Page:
More than six million men were sterilised in a single year, but the programme prompted a vigorous political reaction. It is significant that today’s sterilisation campaign is overwhelmingly targeted on women, who are doubtless seen as a ofter touch. Nor is India the only country where sterilisation – forced, unforced or ambiguous – is creeping back into fashion. Across Africa human rights groups report cases of sterilisation, often associated with HIV infection, and in China local officials were mounting vigorous campaigns of compulsory sterilisation in support of the country’s one-child policy, despite disapproval from the political centre. In a campaign launched in 2010 in Guangdong, it was reported that family members were seized and held as hostages against women surrendering to family planning workers and agreeing to being sterilised.
In the West, including the US and even Britain, we are once again seeing the occasional moral panic over benefits fraud prompting some daft populist legislator or airhead newspaper columnist to call for bringing back sterilisation of the poor.
And “bring back” is the correct formulation, for this was once a policy that disfigured the Western political landscape, too. In the United States it was the brainchild of the eugenics movement, which hoped to improve the quality of the national gene pool by limiting the rate at which the poor and the feckless (eugenicists barely distinguished between the two) were able to breed. This saw the enforced sterilisation of 70,000 poor Americans over a period stretching from the 1920s to the 1970s, with round-ups of Appalachian mountain men conducted by the police in much the same way as in 1970s India. Native Americans were targeted in Vermont; and in the Deep South, predictably, poor blacks were the focus, with sterilisation so common it was known within the medical profession as “the Mississippi appendectomy”.
But if America’s practice of sterilising the poor grew out of the junk science of eugenics, what sustains it around the world today? It seems far-fetched that there is some global conspiracy of unreconstructed eugenicists at large. What does seem to be the case, though, is that the idea of sterilising the poor attaches itself to any passing concern or enthusiasm. Thus, at the height of the Cold War, when international security was the big issue, alarmists would warn darkly of the wars, conflicts and uncontrollable migrations that would result from population growth unrestrained by sterilisation. As international development rose up the agenda, junk economics would tell us that sterilising the poor in the global south was the only way to sustainable growth. Nowadays junk ecology tells us that sterilising the poor is the appropriate response to the challenge of climate change.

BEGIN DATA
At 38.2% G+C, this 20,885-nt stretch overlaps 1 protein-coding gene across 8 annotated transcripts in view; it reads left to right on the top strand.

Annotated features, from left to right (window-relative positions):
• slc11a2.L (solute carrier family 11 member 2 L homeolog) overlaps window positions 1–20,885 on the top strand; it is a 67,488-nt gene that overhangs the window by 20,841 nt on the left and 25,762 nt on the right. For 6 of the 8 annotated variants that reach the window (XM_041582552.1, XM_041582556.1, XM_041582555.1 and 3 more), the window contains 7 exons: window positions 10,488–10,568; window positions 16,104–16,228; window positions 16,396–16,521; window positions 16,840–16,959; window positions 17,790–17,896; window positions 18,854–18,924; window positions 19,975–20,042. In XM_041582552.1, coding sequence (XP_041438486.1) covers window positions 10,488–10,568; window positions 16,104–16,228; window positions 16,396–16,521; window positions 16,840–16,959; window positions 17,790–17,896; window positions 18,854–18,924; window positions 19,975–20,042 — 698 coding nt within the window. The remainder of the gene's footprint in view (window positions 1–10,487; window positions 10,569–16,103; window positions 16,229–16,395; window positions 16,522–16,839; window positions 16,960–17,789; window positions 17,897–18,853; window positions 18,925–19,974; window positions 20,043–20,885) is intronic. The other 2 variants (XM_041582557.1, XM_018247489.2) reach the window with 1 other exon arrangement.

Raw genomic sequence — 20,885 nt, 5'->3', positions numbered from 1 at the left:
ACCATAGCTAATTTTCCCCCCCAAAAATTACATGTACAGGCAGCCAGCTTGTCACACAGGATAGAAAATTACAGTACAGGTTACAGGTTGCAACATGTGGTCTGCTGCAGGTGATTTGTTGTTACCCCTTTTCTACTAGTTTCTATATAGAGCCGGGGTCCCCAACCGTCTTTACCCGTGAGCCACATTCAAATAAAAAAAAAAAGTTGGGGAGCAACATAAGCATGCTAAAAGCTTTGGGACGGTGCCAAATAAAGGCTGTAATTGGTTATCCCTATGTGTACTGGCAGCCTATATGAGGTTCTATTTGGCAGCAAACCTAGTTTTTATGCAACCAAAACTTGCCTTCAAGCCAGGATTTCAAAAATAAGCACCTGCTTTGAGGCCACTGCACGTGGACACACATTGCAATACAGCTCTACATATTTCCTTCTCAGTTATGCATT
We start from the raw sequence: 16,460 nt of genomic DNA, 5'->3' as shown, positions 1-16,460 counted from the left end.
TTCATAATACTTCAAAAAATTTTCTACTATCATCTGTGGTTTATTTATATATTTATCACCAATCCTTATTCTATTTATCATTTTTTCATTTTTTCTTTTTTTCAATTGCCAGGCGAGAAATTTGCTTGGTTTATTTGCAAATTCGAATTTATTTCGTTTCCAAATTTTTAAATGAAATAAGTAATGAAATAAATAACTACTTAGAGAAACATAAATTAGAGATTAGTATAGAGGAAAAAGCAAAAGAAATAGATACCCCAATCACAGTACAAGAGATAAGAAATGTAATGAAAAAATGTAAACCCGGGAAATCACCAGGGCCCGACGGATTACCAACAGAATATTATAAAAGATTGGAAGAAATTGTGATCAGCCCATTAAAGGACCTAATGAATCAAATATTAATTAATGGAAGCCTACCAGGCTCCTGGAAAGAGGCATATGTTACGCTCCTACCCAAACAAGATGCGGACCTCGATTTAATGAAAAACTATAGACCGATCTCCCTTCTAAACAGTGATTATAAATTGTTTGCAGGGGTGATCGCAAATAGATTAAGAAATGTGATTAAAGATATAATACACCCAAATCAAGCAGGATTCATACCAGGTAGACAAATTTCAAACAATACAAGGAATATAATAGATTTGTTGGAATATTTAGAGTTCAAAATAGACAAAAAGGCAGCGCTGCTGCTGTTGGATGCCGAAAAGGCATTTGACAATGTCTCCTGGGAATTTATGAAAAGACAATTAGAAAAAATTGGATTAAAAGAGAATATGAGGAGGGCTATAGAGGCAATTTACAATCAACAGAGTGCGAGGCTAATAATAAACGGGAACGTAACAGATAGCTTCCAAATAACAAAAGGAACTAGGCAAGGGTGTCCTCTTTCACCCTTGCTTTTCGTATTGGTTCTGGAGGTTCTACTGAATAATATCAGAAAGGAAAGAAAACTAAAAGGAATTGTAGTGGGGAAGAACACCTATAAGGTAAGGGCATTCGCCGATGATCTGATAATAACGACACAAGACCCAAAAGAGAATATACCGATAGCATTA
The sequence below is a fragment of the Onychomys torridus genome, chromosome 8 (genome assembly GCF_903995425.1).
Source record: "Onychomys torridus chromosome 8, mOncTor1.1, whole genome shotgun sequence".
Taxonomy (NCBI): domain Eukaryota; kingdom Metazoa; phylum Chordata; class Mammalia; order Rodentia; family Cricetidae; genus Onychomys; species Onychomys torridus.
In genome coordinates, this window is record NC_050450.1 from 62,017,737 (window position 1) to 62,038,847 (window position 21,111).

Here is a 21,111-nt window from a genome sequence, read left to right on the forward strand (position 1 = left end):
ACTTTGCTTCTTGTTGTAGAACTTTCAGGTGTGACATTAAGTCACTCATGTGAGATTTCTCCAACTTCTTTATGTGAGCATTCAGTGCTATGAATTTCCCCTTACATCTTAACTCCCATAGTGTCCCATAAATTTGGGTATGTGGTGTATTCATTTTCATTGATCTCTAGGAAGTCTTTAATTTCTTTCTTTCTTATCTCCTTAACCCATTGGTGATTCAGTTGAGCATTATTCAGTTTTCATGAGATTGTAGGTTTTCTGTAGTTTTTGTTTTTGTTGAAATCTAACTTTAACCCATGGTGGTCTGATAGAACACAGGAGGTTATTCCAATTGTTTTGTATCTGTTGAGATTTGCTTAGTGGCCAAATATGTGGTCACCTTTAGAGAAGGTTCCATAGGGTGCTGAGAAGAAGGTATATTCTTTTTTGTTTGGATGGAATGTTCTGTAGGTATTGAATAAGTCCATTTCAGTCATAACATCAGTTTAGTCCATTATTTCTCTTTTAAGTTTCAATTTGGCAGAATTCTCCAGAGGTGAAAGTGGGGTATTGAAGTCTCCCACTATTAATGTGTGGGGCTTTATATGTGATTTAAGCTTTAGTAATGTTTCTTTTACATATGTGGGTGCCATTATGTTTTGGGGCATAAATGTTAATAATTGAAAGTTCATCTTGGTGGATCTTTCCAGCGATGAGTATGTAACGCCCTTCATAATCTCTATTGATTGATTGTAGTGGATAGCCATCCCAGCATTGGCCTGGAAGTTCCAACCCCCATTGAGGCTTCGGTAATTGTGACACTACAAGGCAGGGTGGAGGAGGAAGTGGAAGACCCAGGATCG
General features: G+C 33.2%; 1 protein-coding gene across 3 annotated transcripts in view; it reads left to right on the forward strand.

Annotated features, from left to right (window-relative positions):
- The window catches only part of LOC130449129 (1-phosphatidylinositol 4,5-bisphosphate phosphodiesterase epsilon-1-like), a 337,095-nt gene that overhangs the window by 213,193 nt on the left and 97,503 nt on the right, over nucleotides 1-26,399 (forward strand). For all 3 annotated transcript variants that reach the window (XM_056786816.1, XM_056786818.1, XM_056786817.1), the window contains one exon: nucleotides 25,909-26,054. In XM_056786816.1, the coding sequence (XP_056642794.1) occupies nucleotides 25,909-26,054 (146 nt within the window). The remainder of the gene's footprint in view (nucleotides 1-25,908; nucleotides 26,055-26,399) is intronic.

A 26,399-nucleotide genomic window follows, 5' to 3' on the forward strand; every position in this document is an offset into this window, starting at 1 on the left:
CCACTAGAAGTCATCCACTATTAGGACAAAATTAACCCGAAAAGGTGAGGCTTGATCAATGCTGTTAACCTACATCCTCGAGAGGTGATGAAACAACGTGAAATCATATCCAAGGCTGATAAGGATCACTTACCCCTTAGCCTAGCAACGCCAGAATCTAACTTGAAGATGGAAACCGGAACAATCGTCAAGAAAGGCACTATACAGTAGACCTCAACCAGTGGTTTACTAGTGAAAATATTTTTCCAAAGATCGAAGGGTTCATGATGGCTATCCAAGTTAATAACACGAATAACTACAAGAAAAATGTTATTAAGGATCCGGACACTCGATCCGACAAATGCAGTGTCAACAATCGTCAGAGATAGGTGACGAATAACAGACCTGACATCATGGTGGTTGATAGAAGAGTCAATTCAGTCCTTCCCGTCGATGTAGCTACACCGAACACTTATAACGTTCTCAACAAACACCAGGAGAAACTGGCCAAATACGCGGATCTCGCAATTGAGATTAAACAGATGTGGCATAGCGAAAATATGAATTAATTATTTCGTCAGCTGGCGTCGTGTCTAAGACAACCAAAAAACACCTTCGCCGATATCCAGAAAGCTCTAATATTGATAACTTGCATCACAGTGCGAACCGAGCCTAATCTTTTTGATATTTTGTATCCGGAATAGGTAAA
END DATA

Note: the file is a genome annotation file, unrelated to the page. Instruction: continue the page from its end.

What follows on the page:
The marriage of alarmism over anthropogenic global warming with misanthropic population control is the most toxic combination of all. In 2006, Dr Eric Pianka, a leading evolutionary ecologist, former Fulbright and Guggenheim scholar and a professor at the University of Texas, gave a speech stating that the world could not survive unless its population was reduced by 95 per cent, and that the planet might be “better off” after a disease such as Ebola had made this a reality. After a public outcry, Dr Pianka had to row back and bring his rhetorical boat within bounds. But perhaps more worrying than the lecture was the response of the audience. The massed ranks of the Texas Academy of Sciences gave it a standing ovation.
It is rapidly becoming the scientific orthodoxy in climate alarmism circles that human beings are the real problem. We are forever consuming scarce resources, breathing out CO2 and leaving our carbon footprints all over the planet. We are the cause of global warming and sterilising large numbers of us is the only long-term solution. Another related theme asserts that climate change will degrade agricultural production in the south, making it impossible to feed a growing population. This is the “conspiracy against life” of the kind that Pope John Paul II warned against in his 1995 encyclical Evangelium Vitae, where a person “just by existing compromises the wellbeing or lifestyle of those who are more favoured” and so “tends to be looked upon as an enemy to be resisted or eliminated”.
Population alarmism is, of course, nothing new. Paul Ehrlich, a Stanford University academic with a claim to being once regarded as the world’s greatest expert on population issues – and whose 1968 book The Population Bomb introduced the idea of the “population explosion” – predicted: “The battle to feed all of humanity is over. In the 1970s hundreds of millions of people will starve to death in spite of any crash programs embarked upon now. At this late date nothing can prevent a substantial increase in the world death rate.”
Such pessimism has characterised population studies ever since Malthus, despite the worst predictions never being borne out. The same kind of pessimism is already being repeated among climate commentators. In 1989, the director of the New York office of the United Nations environment programme warned that entire nations would be washed away by rising sea levels if global warming was not reversed by the year 2000. In 2009 the Prince of Wales gave us 96 months to save the planet in his Dimbleby Lecture.
Al Gore’s deadline is fast coming up. It is this too-little questioned urgency of “tomorrow morning” concerning climate change and its threatened effects that fuels the demand for population control, and consequently the botched and bloody sterilisation schemes that pervade around the world.
Dennis Sewell is the author of The Political Gene: How Darwin’s Ideas Changed Politics (Picador)
This article first appeared in the latest edition of the Catholic Herald magazine (19/6/15).